All in all, I’d say this formula is helpful, but limited. Dr. Grimes thinks that he can use math to boil down human behaviors into a formula, but you can’t. It’s great for playing devil’s advocate, and helping us reach certain possibilities about conspiracies based on certain assumptions, but it doesn’t uncover the indisputable truth, as much as Dr. Grimes would like it to.

Joshua Krause is a reporter, writer and researcher at The Daily Sheeple. He was born and raised in the Bay Area and is a freelance writer and author. You can follow Joshua’s reports at Facebook or on his personal Twitter. Joshua’s website is Strange Danger.

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10 Comments on "Now There’s a Math Formula for Disproving Conspiracy Theories"

  1. Jillian Perkins | January 31, 2016 at 10:46 am | Reply

    First of all, all of those conspiracies have been revealed; it’s just that the mainstream media hasn’t acknowledged it. Secondly, a formula based on a sample of three doesn’t seem particularly meaningful – it’s just a way of looking at things but is in no way an indication of reality.

    • Marie Altomare | January 31, 2016 at 12:35 pm | Reply

      You are absolutely right, Jillian. You learn in the 6th grade that climate is essentially controlled by solar activity and the oscillation of the earth on its axis. The world’s active volcanoes spew more gases into the atmosphere in a few months than all the cars in China- and everywhere else- do in a year. Doctors who are ignorant of the fact that vaccines can predispose one to autism (specifically, their children) are blind sheep that follow all the propaganda of the FDA, CDC and other lettered organizations. I personally know several doctors who absolutely will not let their kids be vaccinated. As for the moon landing, the conspiracy-busting story goes that it was real, but that NASA had Stanley Kubrick shoot a simulation because there was not adequate real footage. Although Kubrick was sworn to secrecy, there are allegedly several visual clues in The Shining that support this contention. But then, that may be a theory too.

    • Lol, you said exactly what I was going to say!

  2. Dr Grimes’s analyses is indeed fraught with glitches and short sighted. When you take into consideration conspiracies that have been going on for 100 years or more, and encompass generations of families, as well those beneath them. Also, this type of long time conspiracy would also explode into conspiracies within conspiracies and involve 100’s of thousands of people. When this proportion is reached the power involved is phenomenal and those who defect or become whistle blowers, are dealt with as any Mafioso or Cartel type organization would, with assassination. This is the situation, in the USA, for the past 150 – 200 years and has spread worldwide.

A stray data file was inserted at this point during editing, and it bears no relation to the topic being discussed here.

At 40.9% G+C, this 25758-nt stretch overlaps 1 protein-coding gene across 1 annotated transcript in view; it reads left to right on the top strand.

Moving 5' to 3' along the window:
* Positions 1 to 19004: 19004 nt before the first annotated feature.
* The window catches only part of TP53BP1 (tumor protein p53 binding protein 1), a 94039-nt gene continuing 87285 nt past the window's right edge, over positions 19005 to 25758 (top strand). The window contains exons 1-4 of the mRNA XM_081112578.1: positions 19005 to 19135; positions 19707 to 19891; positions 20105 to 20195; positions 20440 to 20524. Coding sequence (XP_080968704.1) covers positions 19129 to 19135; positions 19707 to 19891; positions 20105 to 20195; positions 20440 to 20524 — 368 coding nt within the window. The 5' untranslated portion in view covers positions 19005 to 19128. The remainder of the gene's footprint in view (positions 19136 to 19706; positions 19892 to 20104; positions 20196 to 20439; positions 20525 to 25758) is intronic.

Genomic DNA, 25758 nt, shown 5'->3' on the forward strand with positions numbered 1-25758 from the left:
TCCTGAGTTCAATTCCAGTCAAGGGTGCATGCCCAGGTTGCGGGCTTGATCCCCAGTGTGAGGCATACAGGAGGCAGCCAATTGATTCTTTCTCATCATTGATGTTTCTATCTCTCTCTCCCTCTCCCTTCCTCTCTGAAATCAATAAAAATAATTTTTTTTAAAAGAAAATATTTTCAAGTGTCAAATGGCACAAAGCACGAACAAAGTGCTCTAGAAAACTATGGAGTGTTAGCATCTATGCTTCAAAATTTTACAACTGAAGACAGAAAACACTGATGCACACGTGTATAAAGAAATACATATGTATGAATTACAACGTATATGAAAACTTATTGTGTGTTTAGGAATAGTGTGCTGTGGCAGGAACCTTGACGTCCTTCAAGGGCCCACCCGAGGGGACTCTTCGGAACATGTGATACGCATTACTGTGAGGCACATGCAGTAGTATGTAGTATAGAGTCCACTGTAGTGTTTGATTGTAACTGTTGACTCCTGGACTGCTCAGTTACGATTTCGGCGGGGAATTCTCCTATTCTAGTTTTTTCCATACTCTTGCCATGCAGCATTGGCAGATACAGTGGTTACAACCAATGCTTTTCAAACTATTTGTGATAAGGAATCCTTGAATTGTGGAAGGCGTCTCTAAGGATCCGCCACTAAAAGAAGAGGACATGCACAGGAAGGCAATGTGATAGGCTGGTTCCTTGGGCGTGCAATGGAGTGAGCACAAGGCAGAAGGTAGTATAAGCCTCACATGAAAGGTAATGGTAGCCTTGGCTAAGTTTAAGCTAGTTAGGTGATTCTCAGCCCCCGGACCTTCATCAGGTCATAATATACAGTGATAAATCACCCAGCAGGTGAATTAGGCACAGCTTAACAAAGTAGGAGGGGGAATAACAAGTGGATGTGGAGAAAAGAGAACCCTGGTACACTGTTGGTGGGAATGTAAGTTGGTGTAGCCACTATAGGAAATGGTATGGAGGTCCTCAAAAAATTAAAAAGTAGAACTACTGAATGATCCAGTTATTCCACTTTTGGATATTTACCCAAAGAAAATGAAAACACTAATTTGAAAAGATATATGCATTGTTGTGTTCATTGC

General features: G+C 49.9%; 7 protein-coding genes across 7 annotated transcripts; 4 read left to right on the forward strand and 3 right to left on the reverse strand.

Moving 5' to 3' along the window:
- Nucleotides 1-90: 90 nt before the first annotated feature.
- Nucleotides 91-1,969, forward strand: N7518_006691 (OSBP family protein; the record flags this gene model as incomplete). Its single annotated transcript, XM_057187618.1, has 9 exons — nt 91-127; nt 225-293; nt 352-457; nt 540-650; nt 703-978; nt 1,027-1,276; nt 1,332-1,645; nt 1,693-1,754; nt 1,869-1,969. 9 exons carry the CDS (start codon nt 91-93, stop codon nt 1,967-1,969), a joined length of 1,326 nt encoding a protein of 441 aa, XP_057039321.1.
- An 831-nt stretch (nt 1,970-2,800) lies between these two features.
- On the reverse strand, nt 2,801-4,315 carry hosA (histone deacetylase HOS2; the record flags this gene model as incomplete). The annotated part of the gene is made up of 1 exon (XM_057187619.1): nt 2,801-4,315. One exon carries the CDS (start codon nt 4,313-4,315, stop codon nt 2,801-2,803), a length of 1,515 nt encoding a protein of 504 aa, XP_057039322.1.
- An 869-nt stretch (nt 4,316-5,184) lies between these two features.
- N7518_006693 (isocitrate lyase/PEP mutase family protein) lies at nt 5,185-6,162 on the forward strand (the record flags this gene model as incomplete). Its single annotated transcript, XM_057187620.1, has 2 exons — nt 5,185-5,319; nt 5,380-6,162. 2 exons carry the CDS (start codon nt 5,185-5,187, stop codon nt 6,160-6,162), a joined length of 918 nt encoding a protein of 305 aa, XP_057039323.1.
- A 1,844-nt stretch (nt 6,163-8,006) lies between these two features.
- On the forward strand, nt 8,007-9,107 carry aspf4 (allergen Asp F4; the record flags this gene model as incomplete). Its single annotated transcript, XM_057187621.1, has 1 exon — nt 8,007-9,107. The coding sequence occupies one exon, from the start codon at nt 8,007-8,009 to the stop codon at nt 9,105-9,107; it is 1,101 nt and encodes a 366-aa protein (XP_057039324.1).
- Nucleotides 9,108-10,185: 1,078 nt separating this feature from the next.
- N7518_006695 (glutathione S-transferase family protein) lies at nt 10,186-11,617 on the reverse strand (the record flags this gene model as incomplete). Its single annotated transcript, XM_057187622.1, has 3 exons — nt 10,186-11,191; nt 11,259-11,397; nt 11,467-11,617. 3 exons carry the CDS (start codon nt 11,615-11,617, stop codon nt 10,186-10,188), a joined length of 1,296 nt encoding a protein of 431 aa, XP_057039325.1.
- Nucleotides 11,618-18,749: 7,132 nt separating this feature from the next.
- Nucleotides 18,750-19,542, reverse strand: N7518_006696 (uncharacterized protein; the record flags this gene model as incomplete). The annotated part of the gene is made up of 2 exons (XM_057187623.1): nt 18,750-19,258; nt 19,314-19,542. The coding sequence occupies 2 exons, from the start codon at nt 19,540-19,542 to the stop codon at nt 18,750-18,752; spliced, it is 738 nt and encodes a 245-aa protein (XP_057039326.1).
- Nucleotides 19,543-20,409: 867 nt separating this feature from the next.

• “100’s” translates as “[some things] belonging to one-hundreds”.

      Or else “…one hundred is.” My 11 year-old grandson can understand apostrophes. Why do you expect a pass? Because you were too lazy to pay attention in class?

      Reviewing: “100” is pronounced “one hundred”, not “hundreds”. It’s definitely not rocket surgery.

      • Rocket surgery? We all make mistakes. Better to have a comment from someone with a mistake or two who can think outside the box than a “respected” brainwashed academic using perfect grammar. I’ve encountered far too many of the latter.

  3. George Carlin understood another type of conspiracy: the Tacit Conspiracy. In a Tacit Conspiracy, the conspirators don’t need to actually talk with one another to agree upon a course of action (conspiracy); they understand what needs to be done and how to go about implementing it. They’ve been at this game for generations and they’re almost always on the same page.

    A lot of nuts-and-bolts stuff gets done on an ongoing basis, and the Matrix can act in their mutual interests (which is the opposite of ours!). It was decided upon by talking a long time ago; no need to muck things up by saying what might be overhears or read by outsiders….

    • This describes most of the Tribes (the ‘Chosen Ones’) actions. You don’t have to get together and plan the destruction of people morals, just put degenerates in charge of things like the movie industry…

    • Good point. That kind of thing is common place in the minion class, they know which way the current flows and go along for the ride. The top tier psychopaths probably still do most of their planning the same way they did Jekyll Island to get the Federal Reserve Act passed in 1913.

  4. yEshUA ImmAnUEl * ben-'Adam | February 1, 2016 at 5:36 am | Reply

    ” Fate!?
    There is no fate! Between the thought and the success, God is the only agent; and
    I shall not be deserted. Visions
    by night, even while thine arms are
    around me: omens and impulses, stirring and divine, by day, even in the
    midst of the living crowd — encourage
    my path, and point my goal. Now,
    even now, a voice seems to whisper
    in my ear — Pause not: tremble not: waver not: — for the eye of the All-Seeing is upon thee, and the hand of the All-Powerful
    shall protect! ”